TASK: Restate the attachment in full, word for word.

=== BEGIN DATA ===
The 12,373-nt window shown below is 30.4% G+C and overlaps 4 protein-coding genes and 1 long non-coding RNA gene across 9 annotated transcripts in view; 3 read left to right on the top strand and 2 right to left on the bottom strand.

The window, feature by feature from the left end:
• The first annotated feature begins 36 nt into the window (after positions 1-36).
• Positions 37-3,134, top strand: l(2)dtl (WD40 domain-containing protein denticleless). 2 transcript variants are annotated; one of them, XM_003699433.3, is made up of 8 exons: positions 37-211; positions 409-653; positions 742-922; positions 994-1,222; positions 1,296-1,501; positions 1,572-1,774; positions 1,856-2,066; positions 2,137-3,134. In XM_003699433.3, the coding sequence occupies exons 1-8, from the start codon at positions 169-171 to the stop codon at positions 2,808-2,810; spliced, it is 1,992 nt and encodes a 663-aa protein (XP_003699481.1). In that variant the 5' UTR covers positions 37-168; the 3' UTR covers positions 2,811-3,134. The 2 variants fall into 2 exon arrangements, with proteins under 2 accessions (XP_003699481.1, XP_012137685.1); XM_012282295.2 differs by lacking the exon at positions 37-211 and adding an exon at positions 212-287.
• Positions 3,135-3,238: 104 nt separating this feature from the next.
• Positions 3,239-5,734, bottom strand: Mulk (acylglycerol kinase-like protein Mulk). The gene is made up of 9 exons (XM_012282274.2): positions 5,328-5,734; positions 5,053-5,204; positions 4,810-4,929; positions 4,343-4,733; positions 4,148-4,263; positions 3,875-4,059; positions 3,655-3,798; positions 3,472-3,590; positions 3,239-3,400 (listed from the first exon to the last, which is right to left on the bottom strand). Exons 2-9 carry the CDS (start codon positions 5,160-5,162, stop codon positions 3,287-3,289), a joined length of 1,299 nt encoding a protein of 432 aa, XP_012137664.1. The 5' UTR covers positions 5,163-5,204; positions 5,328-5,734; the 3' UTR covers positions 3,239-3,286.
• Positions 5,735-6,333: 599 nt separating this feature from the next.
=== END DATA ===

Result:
The 12,373-nt window shown below is 30.4% G+C and overlaps 4 protein-coding genes and 1 long non-coding RNA gene across 9 annotated transcripts in view; 3 read left to right on the top strand and 2 right to left on the bottom strand.

The window, feature by feature from the left end:
• The first annotated feature begins 36 nt into the window (after positions 1-36).
• Positions 37-3,134, top strand: l(2)dtl (WD40 domain-containing protein denticleless). 2 transcript variants are annotated; one of them, XM_003699433.3, is made up of 8 exons: positions 37-211; positions 409-653; positions 742-922; positions 994-1,222; positions 1,296-1,501; positions 1,572-1,774; positions 1,856-2,066; positions 2,137-3,134. In XM_003699433.3, the coding sequence occupies exons 1-8, from the start codon at positions 169-171 to the stop codon at positions 2,808-2,810; spliced, it is 1,992 nt and encodes a 663-aa protein (XP_003699481.1). In that variant the 5' UTR covers positions 37-168; the 3' UTR covers positions 2,811-3,134. The 2 variants fall into 2 exon arrangements, with proteins under 2 accessions (XP_003699481.1, XP_012137685.1); XM_012282295.2 differs by lacking the exon at positions 37-211 and adding an exon at positions 212-287.
• Positions 3,135-3,238: 104 nt separating this feature from the next.
• Positions 3,239-5,734, bottom strand: Mulk (acylglycerol kinase-like protein Mulk). The gene is made up of 9 exons (XM_012282274.2): positions 5,328-5,734; positions 5,053-5,204; positions 4,810-4,929; positions 4,343-4,733; positions 4,148-4,263; positions 3,875-4,059; positions 3,655-3,798; positions 3,472-3,590; positions 3,239-3,400 (listed from the first exon to the last, which is right to left on the bottom strand). Exons 2-9 carry the CDS (start codon positions 5,160-5,162, stop codon positions 3,287-3,289), a joined length of 1,299 nt encoding a protein of 432 aa, XP_012137664.1. The 5' UTR covers positions 5,163-5,204; positions 5,328-5,734; the 3' UTR covers positions 3,239-3,286.
• Positions 5,735-6,333: 599 nt separating this feature from the next.